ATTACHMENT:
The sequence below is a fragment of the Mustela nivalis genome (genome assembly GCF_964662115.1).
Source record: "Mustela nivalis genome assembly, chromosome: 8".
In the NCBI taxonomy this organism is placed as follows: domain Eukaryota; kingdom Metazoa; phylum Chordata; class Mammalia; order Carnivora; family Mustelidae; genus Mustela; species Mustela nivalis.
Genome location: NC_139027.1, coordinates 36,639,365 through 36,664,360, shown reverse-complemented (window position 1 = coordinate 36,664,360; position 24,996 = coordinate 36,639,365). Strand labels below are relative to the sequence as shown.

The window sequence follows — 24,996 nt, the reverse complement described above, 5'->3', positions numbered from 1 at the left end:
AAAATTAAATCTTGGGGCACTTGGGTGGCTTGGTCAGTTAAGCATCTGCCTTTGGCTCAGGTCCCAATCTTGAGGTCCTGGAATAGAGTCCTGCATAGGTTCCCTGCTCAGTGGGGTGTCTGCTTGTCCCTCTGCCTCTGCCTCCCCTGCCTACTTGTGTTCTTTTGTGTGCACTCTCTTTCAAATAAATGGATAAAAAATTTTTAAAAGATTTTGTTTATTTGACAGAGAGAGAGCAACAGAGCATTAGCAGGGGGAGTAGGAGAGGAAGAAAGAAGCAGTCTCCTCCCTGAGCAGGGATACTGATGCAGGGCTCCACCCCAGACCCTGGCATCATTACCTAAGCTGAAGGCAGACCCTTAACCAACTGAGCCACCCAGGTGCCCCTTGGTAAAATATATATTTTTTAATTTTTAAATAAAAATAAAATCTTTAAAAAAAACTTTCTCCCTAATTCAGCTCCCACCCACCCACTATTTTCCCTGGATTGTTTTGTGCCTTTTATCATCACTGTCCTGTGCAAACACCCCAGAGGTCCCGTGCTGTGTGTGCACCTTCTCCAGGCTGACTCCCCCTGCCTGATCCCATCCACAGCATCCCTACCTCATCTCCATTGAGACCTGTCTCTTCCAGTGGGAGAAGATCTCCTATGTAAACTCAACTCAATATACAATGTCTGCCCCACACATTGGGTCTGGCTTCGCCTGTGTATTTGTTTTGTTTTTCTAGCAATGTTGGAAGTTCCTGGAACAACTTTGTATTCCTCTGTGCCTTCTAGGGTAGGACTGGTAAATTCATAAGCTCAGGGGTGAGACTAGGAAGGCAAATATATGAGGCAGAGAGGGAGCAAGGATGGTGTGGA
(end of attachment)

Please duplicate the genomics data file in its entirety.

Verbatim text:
The sequence below is a fragment of the Mustela nivalis genome (genome assembly GCF_964662115.1).
Source record: "Mustela nivalis genome assembly, chromosome: 8".
In the NCBI taxonomy this organism is placed as follows: domain Eukaryota; kingdom Metazoa; phylum Chordata; class Mammalia; order Carnivora; family Mustelidae; genus Mustela; species Mustela nivalis.
Genome location: NC_139027.1, coordinates 36,639,365 through 36,664,360, shown reverse-complemented (window position 1 = coordinate 36,664,360; position 24,996 = coordinate 36,639,365). Strand labels below are relative to the sequence as shown.

The window sequence follows — 24,996 nt, the reverse complement described above, 5'->3', positions numbered from 1 at the left end:
AAAATTAAATCTTGGGGCACTTGGGTGGCTTGGTCAGTTAAGCATCTGCCTTTGGCTCAGGTCCCAATCTTGAGGTCCTGGAATAGAGTCCTGCATAGGTTCCCTGCTCAGTGGGGTGTCTGCTTGTCCCTCTGCCTCTGCCTCCCCTGCCTACTTGTGTTCTTTTGTGTGCACTCTCTTTCAAATAAATGGATAAAAAATTTTTAAAAGATTTTGTTTATTTGACAGAGAGAGAGCAACAGAGCATTAGCAGGGGGAGTAGGAGAGGAAGAAAGAAGCAGTCTCCTCCCTGAGCAGGGATACTGATGCAGGGCTCCACCCCAGACCCTGGCATCATTACCTAAGCTGAAGGCAGACCCTTAACCAACTGAGCCACCCAGGTGCCCCTTGGTAAAATATATATTTTTTAATTTTTAAATAAAAATAAAATCTTTAAAAAAAACTTTCTCCCTAATTCAGCTCCCACCCACCCACTATTTTCCCTGGATTGTTTTGTGCCTTTTATCATCACTGTCCTGTGCAAACACCCCAGAGGTCCCGTGCTGTGTGTGCACCTTCTCCAGGCTGACTCCCCCTGCCTGATCCCATCCACAGCATCCCTACCTCATCTCCATTGAGACCTGTCTCTTCCAGTGGGAGAAGATCTCCTATGTAAACTCAACTCAATATACAATGTCTGCCCCACACATTGGGTCTGGCTTCGCCTGTGTATTTGTTTTGTTTTTCTAGCAATGTTGGAAGTTCCTGGAACAACTTTGTATTCCTCTGTGCCTTCTAGGGTAGGACTGGTAAATTCATAAGCTCAGGGGTGAGACTAGGAAGGCAAATATATGAGGCAGAGAGGGAGCAAGGATGGTGTGGA